Copts in the United States protest against violent attacks in Egypt and hold up signs in English saying things like “Stop Christian Genocide in Egypt” and “Save Christians from Radical Islam,” while holding American flags. Who are the audiences that receive such messages? Today, violence against Copts in Egypt is understood through multiple layers—within the national context of Egypt itself, through Western political networks that lobby against Christian persecution in the region, and, most importantly, by Copts themselves between Egypt and the United States. Unpacking these layers is crucial to understanding how Coptic identity is transforming in an age of migration.
Broadly, my work seeks to understand more deeply the way religion has acquired an expanding political relevance within the context of the War on Terror. My research agenda intervenes in current debates on the political status of religious identities, and on the projects of power within which religions are differentially positioned and defined. In my reading, geopolitical order structures the conditions of religious practice and community. Therefore, in much of my work I investigate what kinds of community are made possible within these power structures that bind folks, like the Copts, to particular understandings of themselves and their people.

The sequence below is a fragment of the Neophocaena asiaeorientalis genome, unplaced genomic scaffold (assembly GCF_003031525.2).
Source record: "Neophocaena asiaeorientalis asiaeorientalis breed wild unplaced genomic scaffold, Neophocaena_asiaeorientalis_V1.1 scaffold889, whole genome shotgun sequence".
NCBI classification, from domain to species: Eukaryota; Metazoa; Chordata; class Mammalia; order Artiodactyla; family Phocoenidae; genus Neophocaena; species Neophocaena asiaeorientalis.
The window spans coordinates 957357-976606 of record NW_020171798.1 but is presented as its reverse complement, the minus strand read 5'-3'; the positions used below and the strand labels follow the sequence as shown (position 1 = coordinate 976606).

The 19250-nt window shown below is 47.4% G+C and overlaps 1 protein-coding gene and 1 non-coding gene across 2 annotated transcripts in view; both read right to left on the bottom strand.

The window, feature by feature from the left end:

In thinking through your positionality, how do you define your relationship to the populations you study and what responsibility do you have in sharing their stories?
In 2007, I was introduced to the Coptic Church by a host family in Egypt. By that time, I was a lapsed Catholic, attending mass infrequently and had become disenchanted with the faith. I attended an Orthodox liturgy for the first in Egypt, and became particularly captivated by the Coptic hymns—they transported me to a heavenly space, which the liturgy intends to do. When I returned to the States, I began attending a Coptic church in my hometown of Buffalo, New York. In December of 2012, during fieldwork for my master’s thesis, I was baptized into the Coptic Orthodox Church. I have a spiritual obligation to the Coptic community, as well as the larger Oriental Orthodox family of churches.